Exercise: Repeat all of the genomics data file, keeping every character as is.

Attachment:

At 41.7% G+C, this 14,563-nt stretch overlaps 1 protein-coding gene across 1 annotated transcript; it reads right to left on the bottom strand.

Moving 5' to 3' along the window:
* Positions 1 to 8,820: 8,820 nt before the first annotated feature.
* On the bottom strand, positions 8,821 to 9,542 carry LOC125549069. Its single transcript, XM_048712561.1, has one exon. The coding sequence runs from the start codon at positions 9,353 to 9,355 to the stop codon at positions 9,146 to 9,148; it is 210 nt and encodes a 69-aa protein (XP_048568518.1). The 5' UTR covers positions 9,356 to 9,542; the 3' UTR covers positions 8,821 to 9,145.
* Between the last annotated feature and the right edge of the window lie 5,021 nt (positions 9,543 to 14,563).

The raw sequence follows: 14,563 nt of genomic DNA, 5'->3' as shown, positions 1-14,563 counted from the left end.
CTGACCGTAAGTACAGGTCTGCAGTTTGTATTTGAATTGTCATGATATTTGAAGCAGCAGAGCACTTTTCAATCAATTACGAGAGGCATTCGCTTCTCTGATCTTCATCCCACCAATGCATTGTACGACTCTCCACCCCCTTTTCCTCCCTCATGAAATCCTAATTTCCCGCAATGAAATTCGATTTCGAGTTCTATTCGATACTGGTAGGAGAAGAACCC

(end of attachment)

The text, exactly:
At 41.7% G+C, this 14,563-nt stretch overlaps 1 protein-coding gene across 1 annotated transcript; it reads right to left on the bottom strand.

Moving 5' to 3' along the window:
* Positions 1 to 8,820: 8,820 nt before the first annotated feature.
* On the bottom strand, positions 8,821 to 9,542 carry LOC125549069. Its single transcript, XM_048712561.1, has one exon. The coding sequence runs from the start codon at positions 9,353 to 9,355 to the stop codon at positions 9,146 to 9,148; it is 210 nt and encodes a 69-aa protein (XP_048568518.1). The 5' UTR covers positions 9,356 to 9,542; the 3' UTR covers positions 8,821 to 9,145.
* Between the last annotated feature and the right edge of the window lie 5,021 nt (positions 9,543 to 14,563).

The raw sequence follows: 14,563 nt of genomic DNA, 5'->3' as shown, positions 1-14,563 counted from the left end.
CTGACCGTAAGTACAGGTCTGCAGTTTGTATTTGAATTGTCATGATATTTGAAGCAGCAGAGCACTTTTCAATCAATTACGAGAGGCATTCGCTTCTCTGATCTTCATCCCACCAATGCATTGTACGACTCTCCACCCCCTTTTCCTCCCTCATGAAATCCTAATTTCCCGCAATGAAATTCGATTTCGAGTTCTATTCGATACTGGTAGGAGAAGAACCC